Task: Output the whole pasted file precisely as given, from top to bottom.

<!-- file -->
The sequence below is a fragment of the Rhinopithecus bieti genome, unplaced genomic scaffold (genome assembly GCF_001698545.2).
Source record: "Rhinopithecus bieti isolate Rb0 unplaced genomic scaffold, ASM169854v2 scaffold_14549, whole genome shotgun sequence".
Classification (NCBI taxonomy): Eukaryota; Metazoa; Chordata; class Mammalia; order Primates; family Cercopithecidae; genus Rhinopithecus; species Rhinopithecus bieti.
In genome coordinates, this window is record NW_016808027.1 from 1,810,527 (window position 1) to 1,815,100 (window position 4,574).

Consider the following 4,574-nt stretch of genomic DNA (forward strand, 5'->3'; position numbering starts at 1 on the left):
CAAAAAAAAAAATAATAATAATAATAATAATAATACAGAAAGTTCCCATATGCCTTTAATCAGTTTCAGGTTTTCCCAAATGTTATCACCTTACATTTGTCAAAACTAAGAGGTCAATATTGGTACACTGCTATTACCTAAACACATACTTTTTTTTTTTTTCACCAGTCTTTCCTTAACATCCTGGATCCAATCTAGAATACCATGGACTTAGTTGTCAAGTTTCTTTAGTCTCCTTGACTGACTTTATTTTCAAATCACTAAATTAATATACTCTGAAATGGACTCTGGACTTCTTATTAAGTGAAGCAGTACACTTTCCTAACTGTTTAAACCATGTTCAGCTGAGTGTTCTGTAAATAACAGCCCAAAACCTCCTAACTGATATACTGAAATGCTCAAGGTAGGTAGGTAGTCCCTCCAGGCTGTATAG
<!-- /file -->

The sequence below is a fragment of the Rhinopithecus bieti genome, unplaced genomic scaffold (genome assembly GCF_001698545.2).
Source record: "Rhinopithecus bieti isolate Rb0 unplaced genomic scaffold, ASM169854v2 scaffold_14549, whole genome shotgun sequence".
Classification (NCBI taxonomy): Eukaryota; Metazoa; Chordata; class Mammalia; order Primates; family Cercopithecidae; genus Rhinopithecus; species Rhinopithecus bieti.
In genome coordinates, this window is record NW_016808027.1 from 1,810,527 (window position 1) to 1,815,100 (window position 4,574).

Consider the following 4,574-nt stretch of genomic DNA (forward strand, 5'->3'; position numbering starts at 1 on the left):
CAAAAAAAAAAATAATAATAATAATAATAATAATACAGAAAGTTCCCATATGCCTTTAATCAGTTTCAGGTTTTCCCAAATGTTATCACCTTACATTTGTCAAAACTAAGAGGTCAATATTGGTACACTGCTATTACCTAAACACATACTTTTTTTTTTTTTCACCAGTCTTTCCTTAACATCCTGGATCCAATCTAGAATACCATGGACTTAGTTGTCAAGTTTCTTTAGTCTCCTTGACTGACTTTATTTTCAAATCACTAAATTAATATACTCTGAAATGGACTCTGGACTTCTTATTAAGTGAAGCAGTACACTTTCCTAACTGTTTAAACCATGTTCAGCTGAGTGTTCTGTAAATAACAGCCCAAAACCTCCTAACTGATATACTGAAATGCTCAAGGTAGGTAGGTAGTCCCTCCAGGCTGTATAG